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Poverty as a Social Problem

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Poverty as a Social Problem

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Introduction
Capital Punishment is defined as the legal infliction of the death penalty by the federal system or by the state. Also known as the death penalty, this sentencing is the most severe form of corporal punishment as it is irreversible and everlasting. We have all heard of the famous lex talionis of "an eye for an eye" in the Old Testament of the Bible. The view of proponents of the death penalty in reference to the "let the punishment fit the crime" ideal is that, in the eyes of many law officials and citizens of the United States. If a crime is so serious that it causes irreversible damage or the loss of human life, then the only penalty for such crimes would be death for the individual that committed this act. Today, there is a big controversy over capital punishment whether or not it works, or if it is morally right. We have a certain privilege on our own lives, but do the lives of others belong to us as well? Do we have the right to decide the kind of lives others can or cannot live? Anyone at anytime could be affected by capital punishment, whether it be through a family member, peer, co-worker, loved one, or even themselves.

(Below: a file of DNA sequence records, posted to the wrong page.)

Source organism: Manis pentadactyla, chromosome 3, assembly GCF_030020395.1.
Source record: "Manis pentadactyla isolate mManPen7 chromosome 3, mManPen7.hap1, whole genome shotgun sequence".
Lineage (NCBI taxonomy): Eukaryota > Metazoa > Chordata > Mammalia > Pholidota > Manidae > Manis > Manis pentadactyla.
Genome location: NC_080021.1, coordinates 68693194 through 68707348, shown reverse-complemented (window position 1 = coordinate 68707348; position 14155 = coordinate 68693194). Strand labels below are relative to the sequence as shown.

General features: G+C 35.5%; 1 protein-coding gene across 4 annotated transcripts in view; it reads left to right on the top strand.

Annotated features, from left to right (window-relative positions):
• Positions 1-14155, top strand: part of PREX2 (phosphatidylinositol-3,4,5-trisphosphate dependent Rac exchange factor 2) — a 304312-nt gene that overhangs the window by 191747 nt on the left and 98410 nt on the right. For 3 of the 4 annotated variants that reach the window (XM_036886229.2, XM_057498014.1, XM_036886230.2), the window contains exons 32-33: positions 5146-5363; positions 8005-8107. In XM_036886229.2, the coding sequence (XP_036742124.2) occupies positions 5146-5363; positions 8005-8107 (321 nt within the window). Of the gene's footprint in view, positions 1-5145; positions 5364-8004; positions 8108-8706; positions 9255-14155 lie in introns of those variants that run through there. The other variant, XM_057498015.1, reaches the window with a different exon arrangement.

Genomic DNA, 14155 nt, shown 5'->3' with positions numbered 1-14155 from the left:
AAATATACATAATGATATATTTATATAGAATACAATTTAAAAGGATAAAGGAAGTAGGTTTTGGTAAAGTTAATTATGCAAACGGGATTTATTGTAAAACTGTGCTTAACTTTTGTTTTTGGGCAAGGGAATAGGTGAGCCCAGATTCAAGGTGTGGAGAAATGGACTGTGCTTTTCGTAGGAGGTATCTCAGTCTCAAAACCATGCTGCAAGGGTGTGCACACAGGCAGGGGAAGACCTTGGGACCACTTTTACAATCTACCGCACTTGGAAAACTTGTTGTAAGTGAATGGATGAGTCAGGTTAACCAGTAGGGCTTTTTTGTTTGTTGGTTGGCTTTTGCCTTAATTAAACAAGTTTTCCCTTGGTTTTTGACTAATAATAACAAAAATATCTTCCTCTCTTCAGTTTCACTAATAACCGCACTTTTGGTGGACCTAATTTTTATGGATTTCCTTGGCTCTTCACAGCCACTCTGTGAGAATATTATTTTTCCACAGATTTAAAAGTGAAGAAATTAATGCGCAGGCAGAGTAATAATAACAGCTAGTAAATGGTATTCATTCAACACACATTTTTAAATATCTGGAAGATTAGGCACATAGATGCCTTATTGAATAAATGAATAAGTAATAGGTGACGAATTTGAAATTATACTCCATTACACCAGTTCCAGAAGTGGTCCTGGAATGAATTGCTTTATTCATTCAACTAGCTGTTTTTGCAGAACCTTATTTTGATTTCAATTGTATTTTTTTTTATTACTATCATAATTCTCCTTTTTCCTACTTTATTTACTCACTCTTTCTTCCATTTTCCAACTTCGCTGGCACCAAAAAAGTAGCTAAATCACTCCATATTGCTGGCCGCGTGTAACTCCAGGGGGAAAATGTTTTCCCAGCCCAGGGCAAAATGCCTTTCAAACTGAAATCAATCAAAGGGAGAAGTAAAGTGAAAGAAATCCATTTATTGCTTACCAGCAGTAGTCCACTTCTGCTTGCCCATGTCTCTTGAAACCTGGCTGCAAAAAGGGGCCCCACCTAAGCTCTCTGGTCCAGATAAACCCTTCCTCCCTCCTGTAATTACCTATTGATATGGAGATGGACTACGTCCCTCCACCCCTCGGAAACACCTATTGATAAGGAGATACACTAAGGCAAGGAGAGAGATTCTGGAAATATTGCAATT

History of the Death Penalty
Widely applied in ancient times, the death penalty can be found in the Code of Hammurabi, which was written before the birth of Christ. From the fall of Rome to the beginnings of the modern era, the death penalty was practiced throughout Western Europe. The modern movement for the abolition of capital punishment began in the eighteenth century with the writings of Montesquieu and Voltaire. It has already been abolished in 65 countries, including Venezuela and Costa Rica. The United States and China are claimed to use the death penalty most frequently. Since the 1970s almost all capital sentences in the United States have been imposed for homicide. There has been intense debate regarding the constitutionality, consequences, and humanity of capital punishment (Draper, 1985: 10-12).

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